When 19th-century British Christian Bible scholars James Finn and his wife Elizabeth Anne (1850s), and Col. Claude Conder (1870s) and others asked illiterate native farmers in Palestine for the names of local places, they were absolutely astonished that, as often as not, these fellahin replied by using the very same Hebrew names as found in the Bible (assuming, of course, that the places were mentioned there). Few Israelis know this, and most fellahin, if they ever did, seem to have forgotten.
This strongly suggests, to my mind at least, a pre-Arab, pre-Palestine, slightly aboriginal provenance for the fellahin. Recognition of this by Jews might be the beginning of the mutual respect called for in Daniel K. Eisenbud’s “Conflict casts pall on capital ahead of Jerusalem Day” (June 5).
But what is sauce for the goose is also sauce for the gander, and fellahin, in their modern-day incarnation as “Palestinians,” must also learn that the Jewish return and resettlement of the Land of Israel has been a central plank of Judaism for near on 2,000 years.
Both sides need to (re)educate themselves about the other. Dialogue, so far, has been a dialogue of the deaf. The bottom line is that fellah and Jew might well share a common origin, even though they seem to each other to be light years apart.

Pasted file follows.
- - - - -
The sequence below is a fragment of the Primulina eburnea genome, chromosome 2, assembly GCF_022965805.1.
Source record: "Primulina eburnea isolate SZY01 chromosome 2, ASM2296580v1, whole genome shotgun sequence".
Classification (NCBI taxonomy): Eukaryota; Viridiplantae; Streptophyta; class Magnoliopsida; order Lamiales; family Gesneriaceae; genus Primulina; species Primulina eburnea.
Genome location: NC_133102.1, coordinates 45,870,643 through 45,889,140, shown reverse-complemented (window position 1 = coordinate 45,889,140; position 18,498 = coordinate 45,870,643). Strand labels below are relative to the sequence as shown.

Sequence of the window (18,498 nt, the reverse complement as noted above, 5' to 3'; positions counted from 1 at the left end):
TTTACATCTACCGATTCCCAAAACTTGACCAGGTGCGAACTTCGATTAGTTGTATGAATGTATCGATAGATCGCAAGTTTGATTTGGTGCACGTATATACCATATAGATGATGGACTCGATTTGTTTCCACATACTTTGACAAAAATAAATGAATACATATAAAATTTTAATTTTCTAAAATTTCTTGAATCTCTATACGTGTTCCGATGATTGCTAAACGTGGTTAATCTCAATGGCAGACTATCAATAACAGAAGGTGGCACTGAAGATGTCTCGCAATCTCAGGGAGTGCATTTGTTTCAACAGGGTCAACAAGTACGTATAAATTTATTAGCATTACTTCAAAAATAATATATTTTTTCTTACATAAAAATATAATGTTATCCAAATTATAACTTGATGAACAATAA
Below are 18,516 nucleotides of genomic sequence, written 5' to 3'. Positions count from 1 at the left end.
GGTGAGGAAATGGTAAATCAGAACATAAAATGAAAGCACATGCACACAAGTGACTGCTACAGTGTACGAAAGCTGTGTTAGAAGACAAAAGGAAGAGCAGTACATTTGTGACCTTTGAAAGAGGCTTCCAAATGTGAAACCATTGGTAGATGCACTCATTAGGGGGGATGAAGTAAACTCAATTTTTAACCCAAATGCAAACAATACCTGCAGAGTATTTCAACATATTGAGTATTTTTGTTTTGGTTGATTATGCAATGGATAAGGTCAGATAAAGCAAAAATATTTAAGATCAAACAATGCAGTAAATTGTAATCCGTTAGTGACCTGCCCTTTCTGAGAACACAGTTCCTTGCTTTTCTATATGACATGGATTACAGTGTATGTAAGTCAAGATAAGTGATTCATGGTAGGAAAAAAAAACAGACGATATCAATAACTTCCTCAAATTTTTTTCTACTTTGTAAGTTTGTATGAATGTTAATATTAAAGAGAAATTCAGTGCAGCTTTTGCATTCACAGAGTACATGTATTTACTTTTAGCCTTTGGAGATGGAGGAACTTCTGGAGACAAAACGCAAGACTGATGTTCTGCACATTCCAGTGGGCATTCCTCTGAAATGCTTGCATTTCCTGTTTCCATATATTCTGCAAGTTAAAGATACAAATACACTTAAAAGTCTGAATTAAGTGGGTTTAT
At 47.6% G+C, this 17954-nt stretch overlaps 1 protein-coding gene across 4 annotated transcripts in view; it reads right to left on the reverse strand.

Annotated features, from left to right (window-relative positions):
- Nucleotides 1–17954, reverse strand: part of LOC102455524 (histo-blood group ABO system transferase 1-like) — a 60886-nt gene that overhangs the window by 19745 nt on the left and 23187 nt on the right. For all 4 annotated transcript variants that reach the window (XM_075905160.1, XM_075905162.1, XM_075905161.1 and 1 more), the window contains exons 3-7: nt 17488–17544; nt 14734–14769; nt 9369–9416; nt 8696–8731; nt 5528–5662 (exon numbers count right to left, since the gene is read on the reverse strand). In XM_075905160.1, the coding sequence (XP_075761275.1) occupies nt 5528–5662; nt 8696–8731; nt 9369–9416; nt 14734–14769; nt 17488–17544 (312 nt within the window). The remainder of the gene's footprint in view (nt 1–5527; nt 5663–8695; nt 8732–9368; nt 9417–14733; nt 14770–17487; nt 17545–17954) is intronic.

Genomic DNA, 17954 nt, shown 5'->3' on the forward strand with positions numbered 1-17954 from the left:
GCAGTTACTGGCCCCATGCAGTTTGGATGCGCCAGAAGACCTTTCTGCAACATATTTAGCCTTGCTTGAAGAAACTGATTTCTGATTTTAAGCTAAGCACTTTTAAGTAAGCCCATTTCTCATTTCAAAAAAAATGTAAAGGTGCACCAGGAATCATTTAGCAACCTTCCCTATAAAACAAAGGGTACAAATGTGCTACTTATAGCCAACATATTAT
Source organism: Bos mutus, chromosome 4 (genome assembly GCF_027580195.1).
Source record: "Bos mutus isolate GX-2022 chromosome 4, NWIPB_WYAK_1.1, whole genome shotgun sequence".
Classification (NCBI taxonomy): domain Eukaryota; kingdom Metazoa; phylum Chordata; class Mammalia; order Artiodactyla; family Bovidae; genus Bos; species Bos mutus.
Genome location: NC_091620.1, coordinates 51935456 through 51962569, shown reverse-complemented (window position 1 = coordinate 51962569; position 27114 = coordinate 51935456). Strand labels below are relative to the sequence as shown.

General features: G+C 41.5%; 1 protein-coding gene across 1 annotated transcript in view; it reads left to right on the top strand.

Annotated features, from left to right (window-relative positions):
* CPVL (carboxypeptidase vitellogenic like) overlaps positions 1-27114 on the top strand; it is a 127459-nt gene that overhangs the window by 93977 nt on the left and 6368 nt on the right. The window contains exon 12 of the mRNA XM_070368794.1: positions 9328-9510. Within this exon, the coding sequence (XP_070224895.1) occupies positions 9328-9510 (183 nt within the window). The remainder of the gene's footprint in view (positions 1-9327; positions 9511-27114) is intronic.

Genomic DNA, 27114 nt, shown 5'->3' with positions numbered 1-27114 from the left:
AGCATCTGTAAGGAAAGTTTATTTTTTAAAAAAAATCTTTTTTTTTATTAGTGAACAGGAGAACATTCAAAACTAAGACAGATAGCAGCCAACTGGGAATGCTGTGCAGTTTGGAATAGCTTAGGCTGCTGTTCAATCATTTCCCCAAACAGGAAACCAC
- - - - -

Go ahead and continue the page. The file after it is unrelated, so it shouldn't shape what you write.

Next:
GEOFFREY BEN-NATHAN London/Jerusalem
The decision was made thousands of years ago that we would return, and here we are! It’s out of the realm of reality as mankind understands, at least according to human history. But every civilization has a history according to its own interpretation.
We are a phenomenon. Our survival was promised to us thousands of years ago, and we never lost sight of Jerusalem during crusades, inquisitions, pogroms and the Holocaust.
While our exile contributed to the well-being of our host countries, we were always accused of some kind of ulterior plan. The only plan we ever prayed for, however, and on a daily basis, was our return to Israel and Jerusalem.
We still give the nations of the world our best. Most foreigners I’m in contact with are in awe of us, realizing how much we contribute. There is no place like Israel, and I’m so grateful I live here.
No society is perfect, but what’s going on here is a phenomenon.
ELISHEVA WEBERMAN Jerusalem